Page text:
As always, you can read about the proposed new structure (which has PangDa out of the picture) and why it will solve all of Saab’s problems over at Saabsunited.com. But far more interesting is the English-language interview with Victor Muller, found here (skip ahead to the 38:40 mark), in which Muller explains that GM can block any deal in which an automaker takes a 20% or larger stake in Saab, and that he is essentially Vladimir Antonov’s front man. After all, trying to understand Muller is far more compelling than this latest deal, which can be approved by GM (because it keeps automakers below 20% ownership), but won’t actually solve Saab’s basic problems (for precisely the same reason).
A TTAC tipster sent us a Teknikens Värld interview with Saab’s long-suffering would-be rescuer, Victor Muller, in which the eternal Saabtimist seems ready to admit defeat. In essence, he admits that GM is unlikely to ever approve a plan involving Chinese firms, that the Chinese firms are throwing “money into a black hole” and that all the previous plans are off the table. Of course, Muller does seem to think that some kind of rescue may yet be possible, but he admits
If I doze off Saab would disappear in an instant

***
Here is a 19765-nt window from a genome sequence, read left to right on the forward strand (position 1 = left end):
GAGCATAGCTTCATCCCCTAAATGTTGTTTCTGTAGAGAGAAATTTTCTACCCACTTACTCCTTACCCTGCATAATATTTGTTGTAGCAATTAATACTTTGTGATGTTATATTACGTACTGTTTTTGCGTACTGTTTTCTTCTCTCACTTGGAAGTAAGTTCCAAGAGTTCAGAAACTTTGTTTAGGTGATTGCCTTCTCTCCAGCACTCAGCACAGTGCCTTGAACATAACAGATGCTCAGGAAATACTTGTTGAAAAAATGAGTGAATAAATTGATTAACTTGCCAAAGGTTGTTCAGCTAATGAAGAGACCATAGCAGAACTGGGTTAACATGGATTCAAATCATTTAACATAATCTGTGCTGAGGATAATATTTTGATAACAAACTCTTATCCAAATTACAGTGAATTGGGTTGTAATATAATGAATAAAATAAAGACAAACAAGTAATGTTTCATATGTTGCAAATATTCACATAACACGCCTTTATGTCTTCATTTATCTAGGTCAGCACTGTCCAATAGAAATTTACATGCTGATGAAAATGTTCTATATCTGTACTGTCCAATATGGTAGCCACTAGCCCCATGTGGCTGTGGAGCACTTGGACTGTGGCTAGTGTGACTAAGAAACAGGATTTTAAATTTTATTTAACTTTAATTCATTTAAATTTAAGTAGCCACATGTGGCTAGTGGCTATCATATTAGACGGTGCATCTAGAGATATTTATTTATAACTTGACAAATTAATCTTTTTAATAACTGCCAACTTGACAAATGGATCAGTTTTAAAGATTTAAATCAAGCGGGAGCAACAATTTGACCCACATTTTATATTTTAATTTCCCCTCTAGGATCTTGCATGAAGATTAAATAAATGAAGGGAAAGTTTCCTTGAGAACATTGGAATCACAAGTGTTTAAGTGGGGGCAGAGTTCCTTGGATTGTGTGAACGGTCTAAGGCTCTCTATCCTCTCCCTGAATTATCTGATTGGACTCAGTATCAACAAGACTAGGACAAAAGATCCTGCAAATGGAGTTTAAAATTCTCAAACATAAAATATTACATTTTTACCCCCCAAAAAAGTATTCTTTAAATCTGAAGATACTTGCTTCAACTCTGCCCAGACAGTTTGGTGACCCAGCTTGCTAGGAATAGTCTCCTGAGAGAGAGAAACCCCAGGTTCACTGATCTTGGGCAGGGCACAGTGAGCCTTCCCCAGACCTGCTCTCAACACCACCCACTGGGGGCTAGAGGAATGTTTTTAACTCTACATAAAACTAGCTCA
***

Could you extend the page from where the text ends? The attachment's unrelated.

If Muller is losing faith, and doesn’t even have a hairbrained scenario to hype, it seems that the end may well be near. But then, the whole rescue of Saab is beginning to be eclipsed by questions about Muller’s erstwhile partner, Vladimir Antonov, who was recently bailed out of British jail, where he was being held on charges of embezzlement and document forgery. But first, to the Muller interview…
What matters in the world of cars? It’s a question we’re always asking here at TTAC, and depending on your perspective, the answer could be almost anything. But for all of their cultural significance, cars are ultimately a business, and if you had to boil down the value of a vehicle to one single attribute, it would have to be profitability. But that’s a tough measure to make, considering automakers don’t typically break out profits by vehicle, let alone by model line. Which is why I was so excited to see a list of the 12 most profitable vehicles since 1990 compiled by Max Warburton of Bernstein Research, and published in Automotive News Europe [sub]. So, what’s the most profitable vehicle in modern automotive history? The answer can be found just after the jump…
If GM needed another reason to let Saab die on the vine, it just arrived: Vladimir Antonov, the Russian banking scion, longtime partner with Victor Muller in Spyker, and erstwhile Saab rescuer is wanted in connection with what the UK Press Association [via Google] calls
a pre-trial investigation into an alleged fraud and money laundering case that is threatening to destroy two Baltic banks.
Bertel noted earlier that Snoras, one of Antonov’s banks, had been forced to halt operations, but the issuing of a Europe-wide arrest warrant for Antonov is an even bigger black mark on the Russian financier. And it adds to an already-impressive family resume: Antonov’s father Alexander was shot seven times in a 2009 assassination attempt that has been connected to a Chechen blood feud, and the family has been accused of ties to organized crime by the FBI and Swedish authorities.